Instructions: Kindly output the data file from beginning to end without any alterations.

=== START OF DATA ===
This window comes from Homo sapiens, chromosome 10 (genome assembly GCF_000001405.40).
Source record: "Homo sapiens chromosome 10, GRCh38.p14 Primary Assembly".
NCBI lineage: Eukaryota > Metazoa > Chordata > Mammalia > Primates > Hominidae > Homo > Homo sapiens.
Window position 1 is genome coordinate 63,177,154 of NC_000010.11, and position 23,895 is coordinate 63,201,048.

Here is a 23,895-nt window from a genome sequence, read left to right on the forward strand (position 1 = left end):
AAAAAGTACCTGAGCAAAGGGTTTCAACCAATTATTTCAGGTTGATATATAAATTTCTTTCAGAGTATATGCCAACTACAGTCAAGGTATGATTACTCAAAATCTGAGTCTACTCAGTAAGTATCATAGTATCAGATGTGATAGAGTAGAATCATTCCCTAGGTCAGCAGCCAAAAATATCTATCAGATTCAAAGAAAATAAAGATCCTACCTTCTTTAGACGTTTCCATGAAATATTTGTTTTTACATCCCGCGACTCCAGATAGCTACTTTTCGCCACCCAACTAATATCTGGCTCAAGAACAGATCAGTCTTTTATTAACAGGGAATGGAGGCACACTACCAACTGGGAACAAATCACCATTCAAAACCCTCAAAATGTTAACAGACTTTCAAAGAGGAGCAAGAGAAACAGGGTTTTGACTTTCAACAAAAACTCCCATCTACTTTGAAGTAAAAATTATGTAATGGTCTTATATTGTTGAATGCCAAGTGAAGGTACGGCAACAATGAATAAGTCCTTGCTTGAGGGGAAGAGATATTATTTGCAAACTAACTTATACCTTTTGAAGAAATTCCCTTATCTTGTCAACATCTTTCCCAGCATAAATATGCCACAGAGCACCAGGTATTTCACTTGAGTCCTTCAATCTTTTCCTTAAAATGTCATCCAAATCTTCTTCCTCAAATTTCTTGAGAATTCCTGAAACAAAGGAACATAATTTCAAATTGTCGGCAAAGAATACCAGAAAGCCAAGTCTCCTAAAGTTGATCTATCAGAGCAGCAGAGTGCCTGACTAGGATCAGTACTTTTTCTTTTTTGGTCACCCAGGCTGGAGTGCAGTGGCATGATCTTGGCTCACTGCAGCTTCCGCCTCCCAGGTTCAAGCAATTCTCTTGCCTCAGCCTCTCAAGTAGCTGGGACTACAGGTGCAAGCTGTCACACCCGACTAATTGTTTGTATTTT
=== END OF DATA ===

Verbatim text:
This window comes from Homo sapiens, chromosome 10 (genome assembly GCF_000001405.40).
Source record: "Homo sapiens chromosome 10, GRCh38.p14 Primary Assembly".
NCBI lineage: Eukaryota > Metazoa > Chordata > Mammalia > Primates > Hominidae > Homo > Homo sapiens.
Window position 1 is genome coordinate 63,177,154 of NC_000010.11, and position 23,895 is coordinate 63,201,048.

Here is a 23,895-nt window from a genome sequence, read left to right on the forward strand (position 1 = left end):
AAAAAGTACCTGAGCAAAGGGTTTCAACCAATTATTTCAGGTTGATATATAAATTTCTTTCAGAGTATATGCCAACTACAGTCAAGGTATGATTACTCAAAATCTGAGTCTACTCAGTAAGTATCATAGTATCAGATGTGATAGAGTAGAATCATTCCCTAGGTCAGCAGCCAAAAATATCTATCAGATTCAAAGAAAATAAAGATCCTACCTTCTTTAGACGTTTCCATGAAATATTTGTTTTTACATCCCGCGACTCCAGATAGCTACTTTTCGCCACCCAACTAATATCTGGCTCAAGAACAGATCAGTCTTTTATTAACAGGGAATGGAGGCACACTACCAACTGGGAACAAATCACCATTCAAAACCCTCAAAATGTTAACAGACTTTCAAAGAGGAGCAAGAGAAACAGGGTTTTGACTTTCAACAAAAACTCCCATCTACTTTGAAGTAAAAATTATGTAATGGTCTTATATTGTTGAATGCCAAGTGAAGGTACGGCAACAATGAATAAGTCCTTGCTTGAGGGGAAGAGATATTATTTGCAAACTAACTTATACCTTTTGAAGAAATTCCCTTATCTTGTCAACATCTTTCCCAGCATAAATATGCCACAGAGCACCAGGTATTTCACTTGAGTCCTTCAATCTTTTCCTTAAAATGTCATCCAAATCTTCTTCCTCAAATTTCTTGAGAATTCCTGAAACAAAGGAACATAATTTCAAATTGTCGGCAAAGAATACCAGAAAGCCAAGTCTCCTAAAGTTGATCTATCAGAGCAGCAGAGTGCCTGACTAGGATCAGTACTTTTTCTTTTTTGGTCACCCAGGCTGGAGTGCAGTGGCATGATCTTGGCTCACTGCAGCTTCCGCCTCCCAGGTTCAAGCAATTCTCTTGCCTCAGCCTCTCAAGTAGCTGGGACTACAGGTGCAAGCTGTCACACCCGACTAATTGTTTGTATTTT